1.   Employees are unaware of the benefits available to them.

Employees won’t use benefits that they don’t know exist. According to a 2021 Voya consumer survey, 35% of respondents reported that they did not fully understand any of the employee benefits they enrolled in. This suggests that many employees may be either unaware of the education benefits at their disposal or do not understand how they work.


2.   Employees are unaware of how making use of the benefits might improve their lives.

Some individuals lack confidence in the value of college education. According to a recent Gallup poll, the percentage of adults who believe that college education is “very important” has dropped by an average of 19% since 2013. Perceptions that college is very important declined most heavily (by 33%) among young adults aged 18-29. This implies that many workers may be reluctant to take advantage of the education benefits that are available to them because they are skeptical of the value of receiving additional education.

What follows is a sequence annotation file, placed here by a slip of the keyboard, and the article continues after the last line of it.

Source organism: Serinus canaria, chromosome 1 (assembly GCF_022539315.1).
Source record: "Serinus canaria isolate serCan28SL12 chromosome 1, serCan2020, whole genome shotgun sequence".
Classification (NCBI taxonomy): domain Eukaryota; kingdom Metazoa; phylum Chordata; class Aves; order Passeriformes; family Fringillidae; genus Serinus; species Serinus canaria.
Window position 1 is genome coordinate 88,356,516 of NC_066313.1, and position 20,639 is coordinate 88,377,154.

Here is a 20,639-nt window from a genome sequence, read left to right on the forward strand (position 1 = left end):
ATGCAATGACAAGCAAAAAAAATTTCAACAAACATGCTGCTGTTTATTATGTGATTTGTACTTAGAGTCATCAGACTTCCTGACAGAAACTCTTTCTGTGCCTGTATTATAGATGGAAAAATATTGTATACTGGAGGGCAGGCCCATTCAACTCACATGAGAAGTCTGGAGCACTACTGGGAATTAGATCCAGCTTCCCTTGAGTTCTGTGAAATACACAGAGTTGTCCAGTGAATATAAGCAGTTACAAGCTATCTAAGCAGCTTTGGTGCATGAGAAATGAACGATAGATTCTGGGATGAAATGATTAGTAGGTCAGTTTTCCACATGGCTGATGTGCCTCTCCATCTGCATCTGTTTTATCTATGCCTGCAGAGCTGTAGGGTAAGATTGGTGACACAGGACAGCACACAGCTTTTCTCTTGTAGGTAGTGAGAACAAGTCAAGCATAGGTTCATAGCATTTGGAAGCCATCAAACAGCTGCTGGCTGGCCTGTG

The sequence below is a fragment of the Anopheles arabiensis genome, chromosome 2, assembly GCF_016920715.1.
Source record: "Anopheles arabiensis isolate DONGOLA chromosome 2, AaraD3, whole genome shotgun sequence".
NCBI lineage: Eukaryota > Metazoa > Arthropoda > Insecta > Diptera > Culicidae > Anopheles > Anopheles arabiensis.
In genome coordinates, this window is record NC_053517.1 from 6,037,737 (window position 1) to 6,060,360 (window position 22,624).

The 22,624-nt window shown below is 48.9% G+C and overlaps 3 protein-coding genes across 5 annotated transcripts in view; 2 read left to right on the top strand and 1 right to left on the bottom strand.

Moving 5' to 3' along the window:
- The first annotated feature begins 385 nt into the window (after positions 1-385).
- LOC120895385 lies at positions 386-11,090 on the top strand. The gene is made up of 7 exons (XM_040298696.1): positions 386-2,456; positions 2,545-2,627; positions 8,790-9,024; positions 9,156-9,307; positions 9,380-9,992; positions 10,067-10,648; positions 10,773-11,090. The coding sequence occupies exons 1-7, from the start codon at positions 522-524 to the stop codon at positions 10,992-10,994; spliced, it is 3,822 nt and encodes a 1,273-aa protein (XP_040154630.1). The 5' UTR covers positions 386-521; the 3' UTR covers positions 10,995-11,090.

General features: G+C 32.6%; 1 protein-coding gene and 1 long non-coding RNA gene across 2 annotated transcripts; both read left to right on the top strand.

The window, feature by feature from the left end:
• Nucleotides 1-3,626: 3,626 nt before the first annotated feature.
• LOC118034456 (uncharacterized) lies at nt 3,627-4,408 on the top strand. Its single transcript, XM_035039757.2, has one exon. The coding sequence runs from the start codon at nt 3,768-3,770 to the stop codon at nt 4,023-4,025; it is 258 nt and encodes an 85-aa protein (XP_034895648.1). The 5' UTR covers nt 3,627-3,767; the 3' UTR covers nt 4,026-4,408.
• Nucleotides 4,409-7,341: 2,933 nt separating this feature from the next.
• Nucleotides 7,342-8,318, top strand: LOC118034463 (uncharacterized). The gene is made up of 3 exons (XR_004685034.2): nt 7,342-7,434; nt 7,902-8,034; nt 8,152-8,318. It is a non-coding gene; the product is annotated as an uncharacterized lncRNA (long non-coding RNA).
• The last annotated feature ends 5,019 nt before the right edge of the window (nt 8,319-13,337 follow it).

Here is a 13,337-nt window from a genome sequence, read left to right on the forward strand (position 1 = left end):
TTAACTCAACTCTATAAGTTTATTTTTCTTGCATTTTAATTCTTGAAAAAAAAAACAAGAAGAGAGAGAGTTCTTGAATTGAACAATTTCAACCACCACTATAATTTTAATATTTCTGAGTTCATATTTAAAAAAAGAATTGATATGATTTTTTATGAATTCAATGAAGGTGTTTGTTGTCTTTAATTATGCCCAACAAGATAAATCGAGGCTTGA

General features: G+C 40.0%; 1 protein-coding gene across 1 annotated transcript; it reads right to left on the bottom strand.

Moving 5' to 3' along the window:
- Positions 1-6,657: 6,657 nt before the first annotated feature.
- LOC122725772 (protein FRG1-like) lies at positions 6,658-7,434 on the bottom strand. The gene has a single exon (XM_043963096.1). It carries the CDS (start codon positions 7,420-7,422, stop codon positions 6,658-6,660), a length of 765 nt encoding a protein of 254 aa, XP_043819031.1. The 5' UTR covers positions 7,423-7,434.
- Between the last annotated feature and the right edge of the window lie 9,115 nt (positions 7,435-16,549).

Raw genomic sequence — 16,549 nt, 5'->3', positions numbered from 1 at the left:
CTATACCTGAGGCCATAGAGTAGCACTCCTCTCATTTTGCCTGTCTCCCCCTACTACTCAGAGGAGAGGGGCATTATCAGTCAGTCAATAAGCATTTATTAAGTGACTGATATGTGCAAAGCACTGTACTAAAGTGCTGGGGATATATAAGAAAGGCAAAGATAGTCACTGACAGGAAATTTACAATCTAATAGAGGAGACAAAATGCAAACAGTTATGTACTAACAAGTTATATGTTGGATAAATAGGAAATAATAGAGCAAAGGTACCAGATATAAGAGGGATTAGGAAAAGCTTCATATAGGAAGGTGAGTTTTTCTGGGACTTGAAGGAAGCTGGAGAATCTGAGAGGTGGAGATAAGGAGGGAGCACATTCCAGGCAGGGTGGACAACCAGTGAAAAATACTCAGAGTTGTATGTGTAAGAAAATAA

3.   Employees lack the financial means to take advantage of education benefits.

Organizations can offer up to $5,250 in tax free education assistance each year. Many programs far exceed this price. Moreover, the payment structure of many education initiatives leaves programs below this price point beyond the reach of many workers. For instance, many companies offer tuition reimbursement, meaning that employees must front the costs of tuition. For some employees, this is not an option. As Dan Ash, an experimental psychologist who helped found Kentucky’s Metropolitan College, states in his interview with The Hechinger Report, “if I don’t have $600, you can offer me $1 million in reimbursement and I still can’t go to school.”


4.   Employees do not have the time or energy to take advantage of education benefits.